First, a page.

I’m honoured today to be joining the tour for Birdie and Jude which has been organised by Rachel from https://www.rachelsrandomresources.com/ . I’m hosting a fabulous guest post about beach reads and the nostalgia they induce.
A moving novel of loss, regret, denial, and discovery on Galveston Island, from the author of Opal’s Story and The Ember Months.
Birdie has lived to regret many of her decisions, but she doesn’t regret offering a stranger, Jude, shelter from an approaching hurricane. Their serendipitous meeting will form a bond that will change their lives forever.
In a character driven story with memories of the protests and inequality plaguing the 1960’s, Birdie’s reached middle age and questions her life. Jude is striking out on her own, but has been derailed by a fatal accident claiming her only friend. Although their backgrounds and lives are vastly different, they recognize something in the other that forges a friendship.
As their relationship solidifies, they share glimpses of their pasts. Birdie is a product of the ’60’s, an aging hippie, with a series of resentments. She had a sheltered childhood in an upper class family. Her parents longed to see her make the Texas Dip at the Mardi Gras ball. Jude, however, entered foster care as an infant. Her parents, victims of a murder/suicide, left her and her siblings orphaned and separated.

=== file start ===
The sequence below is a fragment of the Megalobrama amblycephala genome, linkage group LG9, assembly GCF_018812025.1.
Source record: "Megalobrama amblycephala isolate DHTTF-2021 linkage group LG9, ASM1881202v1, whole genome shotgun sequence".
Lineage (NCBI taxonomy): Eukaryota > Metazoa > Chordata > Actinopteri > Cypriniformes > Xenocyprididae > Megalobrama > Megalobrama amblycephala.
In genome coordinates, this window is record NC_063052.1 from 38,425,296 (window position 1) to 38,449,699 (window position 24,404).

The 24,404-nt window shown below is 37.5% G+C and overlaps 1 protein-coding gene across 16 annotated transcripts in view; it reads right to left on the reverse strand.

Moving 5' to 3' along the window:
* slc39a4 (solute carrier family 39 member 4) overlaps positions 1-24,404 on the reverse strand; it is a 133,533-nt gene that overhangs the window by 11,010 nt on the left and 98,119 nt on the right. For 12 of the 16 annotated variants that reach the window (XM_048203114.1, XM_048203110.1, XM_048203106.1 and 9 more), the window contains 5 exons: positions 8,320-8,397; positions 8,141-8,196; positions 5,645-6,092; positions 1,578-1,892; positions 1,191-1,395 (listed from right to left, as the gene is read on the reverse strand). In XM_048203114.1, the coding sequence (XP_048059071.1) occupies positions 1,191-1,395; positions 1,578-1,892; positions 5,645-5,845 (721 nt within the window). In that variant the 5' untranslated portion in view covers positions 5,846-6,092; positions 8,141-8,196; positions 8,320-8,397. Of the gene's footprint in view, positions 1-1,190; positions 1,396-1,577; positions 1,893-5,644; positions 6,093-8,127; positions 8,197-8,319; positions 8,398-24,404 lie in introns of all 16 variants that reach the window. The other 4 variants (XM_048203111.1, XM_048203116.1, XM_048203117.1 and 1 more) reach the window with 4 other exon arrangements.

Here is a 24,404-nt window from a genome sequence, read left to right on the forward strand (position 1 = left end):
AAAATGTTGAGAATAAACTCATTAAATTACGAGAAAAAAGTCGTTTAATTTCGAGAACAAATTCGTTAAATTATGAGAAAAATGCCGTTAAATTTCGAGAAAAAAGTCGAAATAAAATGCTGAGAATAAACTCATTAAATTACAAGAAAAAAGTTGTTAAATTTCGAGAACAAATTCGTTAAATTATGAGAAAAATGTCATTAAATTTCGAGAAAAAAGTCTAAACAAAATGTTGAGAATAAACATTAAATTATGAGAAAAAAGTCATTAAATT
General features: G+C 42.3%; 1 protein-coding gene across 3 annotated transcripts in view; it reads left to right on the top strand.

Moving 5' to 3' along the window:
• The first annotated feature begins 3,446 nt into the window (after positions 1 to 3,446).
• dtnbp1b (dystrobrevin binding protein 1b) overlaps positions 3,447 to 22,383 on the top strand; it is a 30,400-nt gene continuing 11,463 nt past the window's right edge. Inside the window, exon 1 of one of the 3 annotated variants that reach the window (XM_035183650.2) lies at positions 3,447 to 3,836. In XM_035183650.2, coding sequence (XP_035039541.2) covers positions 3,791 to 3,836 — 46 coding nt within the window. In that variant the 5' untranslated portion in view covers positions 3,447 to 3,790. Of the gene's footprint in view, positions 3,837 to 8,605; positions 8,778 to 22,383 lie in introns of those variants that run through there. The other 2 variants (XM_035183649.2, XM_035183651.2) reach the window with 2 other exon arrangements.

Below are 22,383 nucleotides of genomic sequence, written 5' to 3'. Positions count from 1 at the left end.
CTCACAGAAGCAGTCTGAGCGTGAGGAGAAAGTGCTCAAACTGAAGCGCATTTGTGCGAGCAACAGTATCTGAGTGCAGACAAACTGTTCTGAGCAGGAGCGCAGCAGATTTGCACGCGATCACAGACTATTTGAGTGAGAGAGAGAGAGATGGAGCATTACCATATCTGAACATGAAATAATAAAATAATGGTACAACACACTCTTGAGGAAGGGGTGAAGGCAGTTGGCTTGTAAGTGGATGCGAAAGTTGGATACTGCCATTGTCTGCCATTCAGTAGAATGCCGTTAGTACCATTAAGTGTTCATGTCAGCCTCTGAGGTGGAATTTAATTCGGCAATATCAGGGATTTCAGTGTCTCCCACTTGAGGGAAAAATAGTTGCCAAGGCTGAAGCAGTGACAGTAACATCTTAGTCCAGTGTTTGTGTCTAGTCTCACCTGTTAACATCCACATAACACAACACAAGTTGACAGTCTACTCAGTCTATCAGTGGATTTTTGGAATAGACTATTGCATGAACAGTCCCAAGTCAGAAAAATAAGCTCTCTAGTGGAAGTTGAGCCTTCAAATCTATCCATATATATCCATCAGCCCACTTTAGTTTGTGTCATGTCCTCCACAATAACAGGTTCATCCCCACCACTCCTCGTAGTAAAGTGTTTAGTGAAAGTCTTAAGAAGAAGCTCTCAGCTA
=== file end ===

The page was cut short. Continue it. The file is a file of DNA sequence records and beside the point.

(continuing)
There is something about their connection that strikes Birdie as familiar. Can souls know each other in different lives? Birdie struggles with the awareness that she has had regrets and hasn’t lived an authentic life, while Jude faces an uncomfortable truth about her own. It has all the feels.
Nostalgia the Best Beach Read
By Phyllis H. Moore
It’s a magical time on Galveston Island, the weather and ocean are warm. Summer days are long, and a sandy beach with clear water lapping at the ankles is on our minds. Colorful woven bags will be thrown over shoulders with sunscreen, towels, and “beach reads.”
What’s a beach read? According to a 2016 article in the Harvard Political Review, “…there’s no concrete definition of the category, making any conclusions about the market difficult to solidify.” For some it might be rereading a classic and taking the time to enjoy prose they previously skimmed for a literature class. While others might pick up a used paperback thriller in a thrift shop, holding it in one hand and a cold beer in the other. Whatever it is, for me, it’s a reminder of summers past, any summer.
I’m sixty-six, so that’s a lot of summers. If I see the title, Rebecca, my mind immediately goes back to a summer in my childhood when I read my first adult novel. It transported me to a dark cliff and mysterious house in another country. There was a beach, but it was a long drop. Because we didn’t have air-conditioning, and I was propped on a quilt on my bed or under a tree, I liked imagining the cool stormy setting. However, I don’t think very many would classify Daphne DuMaurier as a beach read.
Colorful, bright book covers could make a beach read. The book looks great among vibrant towels in a see-through beach bag. It’s best to count on someone asking, “What are you reading?” So maybe the cover should have great content to report. My latest novella, And Then There’s Us, is a quick, slightly romantic, read with a colorful cover. However, readers don’t always agree on what captures their attention. This is why I harken back to my own summers and the feelings evoked there to define a beach read.